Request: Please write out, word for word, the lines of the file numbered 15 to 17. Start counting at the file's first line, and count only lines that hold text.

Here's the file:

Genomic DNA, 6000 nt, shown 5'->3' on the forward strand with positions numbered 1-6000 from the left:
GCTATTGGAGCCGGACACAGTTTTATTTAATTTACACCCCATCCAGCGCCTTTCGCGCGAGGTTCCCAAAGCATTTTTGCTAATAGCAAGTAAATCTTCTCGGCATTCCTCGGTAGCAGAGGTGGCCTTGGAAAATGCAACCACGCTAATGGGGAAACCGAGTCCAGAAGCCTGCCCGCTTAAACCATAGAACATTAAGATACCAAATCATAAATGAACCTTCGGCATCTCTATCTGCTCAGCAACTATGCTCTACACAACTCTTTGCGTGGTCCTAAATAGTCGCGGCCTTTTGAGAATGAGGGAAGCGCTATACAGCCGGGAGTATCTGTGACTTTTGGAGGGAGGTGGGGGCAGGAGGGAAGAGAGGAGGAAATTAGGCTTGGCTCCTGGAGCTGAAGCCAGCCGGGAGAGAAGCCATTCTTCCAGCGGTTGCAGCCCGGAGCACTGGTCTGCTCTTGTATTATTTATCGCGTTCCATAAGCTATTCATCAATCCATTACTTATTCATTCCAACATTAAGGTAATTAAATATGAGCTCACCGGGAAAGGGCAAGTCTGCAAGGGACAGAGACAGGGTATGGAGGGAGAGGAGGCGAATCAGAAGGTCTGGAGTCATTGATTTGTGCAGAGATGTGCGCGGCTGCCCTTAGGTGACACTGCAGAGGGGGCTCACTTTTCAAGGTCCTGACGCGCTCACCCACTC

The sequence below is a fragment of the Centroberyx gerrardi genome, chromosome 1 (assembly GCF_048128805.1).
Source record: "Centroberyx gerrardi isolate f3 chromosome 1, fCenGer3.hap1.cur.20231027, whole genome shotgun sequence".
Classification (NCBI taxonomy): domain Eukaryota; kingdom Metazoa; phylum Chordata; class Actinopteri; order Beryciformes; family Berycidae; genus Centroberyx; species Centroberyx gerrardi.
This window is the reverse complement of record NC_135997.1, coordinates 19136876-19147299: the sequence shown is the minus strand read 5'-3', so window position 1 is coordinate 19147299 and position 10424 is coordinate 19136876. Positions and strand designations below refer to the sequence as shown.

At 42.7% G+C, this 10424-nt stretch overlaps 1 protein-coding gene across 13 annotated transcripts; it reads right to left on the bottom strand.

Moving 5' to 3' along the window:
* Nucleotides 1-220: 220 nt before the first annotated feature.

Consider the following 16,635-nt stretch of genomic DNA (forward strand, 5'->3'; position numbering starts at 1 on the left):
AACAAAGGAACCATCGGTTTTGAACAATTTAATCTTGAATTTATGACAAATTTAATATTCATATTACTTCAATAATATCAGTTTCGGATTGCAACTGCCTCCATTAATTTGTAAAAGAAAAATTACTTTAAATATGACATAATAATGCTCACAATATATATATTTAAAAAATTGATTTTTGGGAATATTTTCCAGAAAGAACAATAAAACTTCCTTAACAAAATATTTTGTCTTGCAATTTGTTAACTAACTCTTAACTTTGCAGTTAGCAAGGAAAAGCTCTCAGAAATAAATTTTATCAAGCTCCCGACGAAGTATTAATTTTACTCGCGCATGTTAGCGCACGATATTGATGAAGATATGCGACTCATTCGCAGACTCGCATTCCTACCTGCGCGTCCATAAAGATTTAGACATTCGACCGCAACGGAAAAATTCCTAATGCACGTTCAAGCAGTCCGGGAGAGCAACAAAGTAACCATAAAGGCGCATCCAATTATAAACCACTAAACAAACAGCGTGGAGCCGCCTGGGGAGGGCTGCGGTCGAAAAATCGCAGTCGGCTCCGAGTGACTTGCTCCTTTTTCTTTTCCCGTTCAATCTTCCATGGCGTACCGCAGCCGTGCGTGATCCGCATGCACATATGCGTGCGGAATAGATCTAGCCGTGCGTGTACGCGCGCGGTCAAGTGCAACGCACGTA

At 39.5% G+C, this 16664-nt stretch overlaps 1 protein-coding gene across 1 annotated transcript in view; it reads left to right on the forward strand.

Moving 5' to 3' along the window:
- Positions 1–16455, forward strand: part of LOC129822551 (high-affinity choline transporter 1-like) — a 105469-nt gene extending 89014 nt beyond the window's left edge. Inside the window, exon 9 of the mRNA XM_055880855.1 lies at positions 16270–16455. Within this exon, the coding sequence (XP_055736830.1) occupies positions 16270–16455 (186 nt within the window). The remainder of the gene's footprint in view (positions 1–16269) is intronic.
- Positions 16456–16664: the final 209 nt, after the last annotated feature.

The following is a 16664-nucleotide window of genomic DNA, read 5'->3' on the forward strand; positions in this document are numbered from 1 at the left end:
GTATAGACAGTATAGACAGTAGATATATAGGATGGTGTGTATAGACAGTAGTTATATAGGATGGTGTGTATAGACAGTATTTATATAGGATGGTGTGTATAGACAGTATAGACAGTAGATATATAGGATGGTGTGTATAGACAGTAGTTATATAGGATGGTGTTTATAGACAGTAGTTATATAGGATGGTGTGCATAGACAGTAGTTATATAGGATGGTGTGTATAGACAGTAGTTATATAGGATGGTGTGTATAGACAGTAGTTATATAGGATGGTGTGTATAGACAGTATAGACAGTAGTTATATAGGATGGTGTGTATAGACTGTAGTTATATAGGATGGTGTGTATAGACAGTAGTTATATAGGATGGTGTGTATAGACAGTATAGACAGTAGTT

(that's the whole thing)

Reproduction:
- Positions 16456–16664: the final 209 nt, after the last annotated feature.

The following is a 16664-nucleotide window of genomic DNA, read 5'->3' on the forward strand; positions in this document are numbered from 1 at the left end:
GTATAGACAGTATAGACAGTAGATATATAGGATGGTGTGTATAGACAGTAGTTATATAGGATGGTGTGTATAGACAGTATTTATATAGGATGGTGTGTATAGACAGTATAGACAGTAGATATATAGGATGGTGTGTATAGACAGTAGTTATATAGGATGGTGTTTATAGACAGTAGTTATATAGGATGGTGTGCATAGACAGTAGTTATATAGGATGGTGTGTATAGACAGTAGTTATATAGGATGGTGTGTATAGACAGTAGTTATATAGGATGGTGTGTATAGACAGTATAGACAGTAGTTATATAGGATGGTGTGTATAGACTGTAGTTATATAGGATGGTGTGTATAGACAGTAGTTATATAGGATGGTGTGTATAGACAGTATAGACAGTAGTT